On May 1, Turkish parliament created a special multi-party committee to draft a new constitution for the country. It is assumed that the new draft fundamental law will be ready by the end of this year.

According to plan of the draft authors the rule on the special role of the army will be withdrawn from the new act, restrictions of civil liberties shall disappear and minority rights will be announced.

Today the process of preparing a new constitution points at an expected roll of the political regime in that country towards centralization of power and its islamization. The ruling Justice and Development Party of the current Prime Minister Recep Tayyip Erdoğan repeatedly stated its plans to transform the parliamentary state rule into the presidential, which is associated with preparation of the Turkish Prime Minister to run for president and, consequently, the need to expand his constitutional powers at the post.

Tasks of such transformations lie within the geopolitical and foreign policy area: and this is strengthening of Turkey in the region as, first of all, leader of the Islamic world. Since Ankara does not belong to Arab world, the potential of its leadership in the region was reduced by authoritarian leaders in North Africa and the Middle East. The fall of regimes in Egypt and Libya, as well as undermining of the Syrian regime has sharpened political competition within the region and the conflict between the ‘Islamic ridge’ represented by Saudi Arabia, Iran and Qatar. As a result, Ankara has gained a chance to strengthen its positions in the Mediterranean region and to gain a foothold in the Islamic countries of North Africa and the Sahel. In this very context it is necessary to consider aggravation of relations between Ankara and Tel Aviv, establishing of TV channel At Turkiyya as an alternative to the Qatari Al-Jazeera. However, such leadership requires from Erdogan strengthening of Turkey islamization and concentrating big powers in his hands.

Since 1982 Turkish army is the guarantor of the secular nature of the state. Since that time army effectively blocked any governmental initiatives relating to islamization. In particular, this institution has stopped the initiative of the Erdogan’s party to introduce hijab in universities of the country. The Arab Spring has triggered the thesis that Ankara could become a new model of public and political development. However, the attempt to integrate Islam into the political order in Egypt, Libya and Tunisia requires from Turkey trends in the legislative and political initiatives at least similar those mentioned.

Preparations to level the role of the army were taking place in the country during the last 3 years. They included also sanctions imposed on the army leaders after the disclosure of the The Hammer plan, transfer of affairs of national importance under the general civil court jurisdiction, as well as amending The Political Instrument of National Security, also known as the Red Book. This document provides the military with the possibility to use force without consent of the civil authorities in case there is extremely tense socio-political situation in the country that threatens the existence of the republic. The idea of transforming Turkey into a presidential republic could be regarded this way by the army leadership. The campaign aiming at discredit the army has led to the collapse of trust in the institution of 33.7% of citizens in 2010 only. By the end of the first quarter of 2012 the army is weakened even more to oppose the government and present organized opposition to its initiatives.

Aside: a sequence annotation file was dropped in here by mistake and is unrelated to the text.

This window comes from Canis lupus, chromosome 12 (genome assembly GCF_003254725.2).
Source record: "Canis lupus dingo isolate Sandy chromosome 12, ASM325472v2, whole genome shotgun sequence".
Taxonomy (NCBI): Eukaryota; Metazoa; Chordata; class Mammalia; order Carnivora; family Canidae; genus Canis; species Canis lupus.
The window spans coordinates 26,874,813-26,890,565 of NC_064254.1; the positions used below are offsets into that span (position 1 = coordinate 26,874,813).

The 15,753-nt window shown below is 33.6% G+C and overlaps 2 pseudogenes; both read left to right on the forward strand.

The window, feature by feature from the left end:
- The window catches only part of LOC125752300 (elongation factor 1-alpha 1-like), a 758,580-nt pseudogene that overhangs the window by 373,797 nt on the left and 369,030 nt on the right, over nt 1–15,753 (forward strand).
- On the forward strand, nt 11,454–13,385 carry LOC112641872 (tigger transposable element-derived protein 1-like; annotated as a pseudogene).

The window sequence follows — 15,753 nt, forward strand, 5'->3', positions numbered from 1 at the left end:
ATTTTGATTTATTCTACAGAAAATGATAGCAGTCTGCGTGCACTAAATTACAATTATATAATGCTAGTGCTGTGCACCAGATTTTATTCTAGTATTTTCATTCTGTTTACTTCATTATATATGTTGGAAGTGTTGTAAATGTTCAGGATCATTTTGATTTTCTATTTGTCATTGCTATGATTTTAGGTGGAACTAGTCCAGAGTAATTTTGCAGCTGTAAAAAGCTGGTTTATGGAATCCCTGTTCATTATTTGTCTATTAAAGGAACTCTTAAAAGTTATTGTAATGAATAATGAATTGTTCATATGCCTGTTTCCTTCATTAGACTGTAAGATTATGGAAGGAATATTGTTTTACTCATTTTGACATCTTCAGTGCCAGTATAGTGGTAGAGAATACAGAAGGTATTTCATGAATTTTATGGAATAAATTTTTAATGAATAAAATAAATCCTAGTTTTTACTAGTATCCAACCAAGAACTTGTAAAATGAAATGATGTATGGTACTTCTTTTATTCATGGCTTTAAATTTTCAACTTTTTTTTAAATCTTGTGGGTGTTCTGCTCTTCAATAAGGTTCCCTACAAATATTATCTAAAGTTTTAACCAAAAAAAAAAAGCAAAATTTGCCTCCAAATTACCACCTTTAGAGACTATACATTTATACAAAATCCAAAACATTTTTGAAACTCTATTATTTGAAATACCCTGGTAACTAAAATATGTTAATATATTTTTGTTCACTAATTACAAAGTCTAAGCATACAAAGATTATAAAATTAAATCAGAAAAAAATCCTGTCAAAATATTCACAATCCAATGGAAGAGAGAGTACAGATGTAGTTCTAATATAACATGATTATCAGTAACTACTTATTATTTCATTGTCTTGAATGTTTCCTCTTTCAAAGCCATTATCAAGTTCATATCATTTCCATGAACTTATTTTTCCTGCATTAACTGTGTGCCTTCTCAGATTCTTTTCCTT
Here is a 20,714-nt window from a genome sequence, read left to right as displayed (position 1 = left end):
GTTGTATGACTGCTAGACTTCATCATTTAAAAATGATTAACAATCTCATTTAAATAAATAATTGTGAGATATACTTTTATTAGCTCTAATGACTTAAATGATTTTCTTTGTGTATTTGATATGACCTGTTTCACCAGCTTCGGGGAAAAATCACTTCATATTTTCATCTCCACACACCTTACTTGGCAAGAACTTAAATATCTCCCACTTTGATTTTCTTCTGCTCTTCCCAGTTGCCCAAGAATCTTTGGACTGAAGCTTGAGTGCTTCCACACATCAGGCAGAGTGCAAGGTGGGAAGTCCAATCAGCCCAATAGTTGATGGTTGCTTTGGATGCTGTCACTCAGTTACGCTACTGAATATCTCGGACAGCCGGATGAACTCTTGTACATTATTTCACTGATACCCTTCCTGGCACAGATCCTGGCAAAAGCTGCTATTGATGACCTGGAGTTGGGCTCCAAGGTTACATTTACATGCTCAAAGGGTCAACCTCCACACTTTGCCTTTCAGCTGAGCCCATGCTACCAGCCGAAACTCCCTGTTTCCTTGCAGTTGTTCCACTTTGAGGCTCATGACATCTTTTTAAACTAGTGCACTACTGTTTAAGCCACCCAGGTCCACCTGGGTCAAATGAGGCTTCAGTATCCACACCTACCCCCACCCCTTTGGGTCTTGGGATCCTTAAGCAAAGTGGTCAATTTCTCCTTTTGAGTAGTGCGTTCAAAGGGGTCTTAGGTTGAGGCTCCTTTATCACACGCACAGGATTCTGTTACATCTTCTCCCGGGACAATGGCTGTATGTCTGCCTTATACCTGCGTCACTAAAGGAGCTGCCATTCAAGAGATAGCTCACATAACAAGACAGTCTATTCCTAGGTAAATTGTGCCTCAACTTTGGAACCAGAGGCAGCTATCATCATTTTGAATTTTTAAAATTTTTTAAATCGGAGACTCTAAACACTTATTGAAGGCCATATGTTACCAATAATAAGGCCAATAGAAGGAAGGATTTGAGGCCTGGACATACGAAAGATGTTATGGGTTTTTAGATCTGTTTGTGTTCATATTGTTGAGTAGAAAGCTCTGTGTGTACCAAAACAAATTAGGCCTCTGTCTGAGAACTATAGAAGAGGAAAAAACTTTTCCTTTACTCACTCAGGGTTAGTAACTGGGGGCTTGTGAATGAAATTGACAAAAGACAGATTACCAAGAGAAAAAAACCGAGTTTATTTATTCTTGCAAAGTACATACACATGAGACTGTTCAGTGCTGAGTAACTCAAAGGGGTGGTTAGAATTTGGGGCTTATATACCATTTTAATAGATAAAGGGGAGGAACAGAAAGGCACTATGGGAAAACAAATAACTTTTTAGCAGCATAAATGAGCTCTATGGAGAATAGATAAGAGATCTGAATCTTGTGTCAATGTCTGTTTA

Thus, it is obvious that the constitutional reform after the its preparation will not meet the internal resistance neither among the population nor among the army elite, except for the democratization norms in relation to the Kurdish minority, which are not supported by majority of the population.

The Kurdish issue is an important bargain issue of Erdogan’s government in almost all foreign directions. The EU makes further European integration of Ankara dependent on its decision. Constitutional initiatives in respect of the Kurdish minority have found strong support represented by Iraqi President Jalal Talabani who is an ethnic Kurd which in such way has supported the whole ruling party of Turkey. In addition, such initiative could compensate the decline of Erdogan’s rating in the country by voices of ethnic Kurds during general presidential election, which, obviously, will be held in accordance with new rules.

It is possible that the decision on the Kurdish issue may appear to be not so decisive and, at the final stage of reviewing the draft new Constitution, these controversial views will be removed from the general draft at all.

Thus, new constitution should strengthen powers of Turkish President and create conditions for electing current Prime Minister Erdogan to the post. Liberalization of policy in the area of civil rights and liberties, as well as the removal of guarantees relating to preservation of the secular regime will allow for a roll towards islamization of Turkey. All this shall be reflected in the increasing Turkish influence within the region having created a kind of ‘Islamic Gateway to Europe’, however, putting an end to the era of Ataturk.

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